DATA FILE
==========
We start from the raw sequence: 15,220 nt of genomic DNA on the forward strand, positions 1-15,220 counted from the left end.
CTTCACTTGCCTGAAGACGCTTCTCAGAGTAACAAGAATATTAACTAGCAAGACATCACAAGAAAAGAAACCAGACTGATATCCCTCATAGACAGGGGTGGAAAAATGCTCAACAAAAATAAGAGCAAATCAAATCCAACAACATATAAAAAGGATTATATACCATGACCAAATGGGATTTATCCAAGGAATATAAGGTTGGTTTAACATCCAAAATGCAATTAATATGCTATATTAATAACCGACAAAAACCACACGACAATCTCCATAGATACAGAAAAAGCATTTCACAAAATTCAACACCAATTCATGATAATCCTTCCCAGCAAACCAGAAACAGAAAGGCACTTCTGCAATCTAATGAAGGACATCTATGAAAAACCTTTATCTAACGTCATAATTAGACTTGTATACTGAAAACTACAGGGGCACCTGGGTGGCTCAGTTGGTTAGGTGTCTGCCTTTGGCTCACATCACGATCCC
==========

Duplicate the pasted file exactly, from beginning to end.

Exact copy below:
We start from the raw sequence: 15,220 nt of genomic DNA on the forward strand, positions 1-15,220 counted from the left end.
CTTCACTTGCCTGAAGACGCTTCTCAGAGTAACAAGAATATTAACTAGCAAGACATCACAAGAAAAGAAACCAGACTGATATCCCTCATAGACAGGGGTGGAAAAATGCTCAACAAAAATAAGAGCAAATCAAATCCAACAACATATAAAAAGGATTATATACCATGACCAAATGGGATTTATCCAAGGAATATAAGGTTGGTTTAACATCCAAAATGCAATTAATATGCTATATTAATAACCGACAAAAACCACACGACAATCTCCATAGATACAGAAAAAGCATTTCACAAAATTCAACACCAATTCATGATAATCCTTCCCAGCAAACCAGAAACAGAAAGGCACTTCTGCAATCTAATGAAGGACATCTATGAAAAACCTTTATCTAACGTCATAATTAGACTTGTATACTGAAAACTACAGGGGCACCTGGGTGGCTCAGTTGGTTAGGTGTCTGCCTTTGGCTCACATCACGATCCC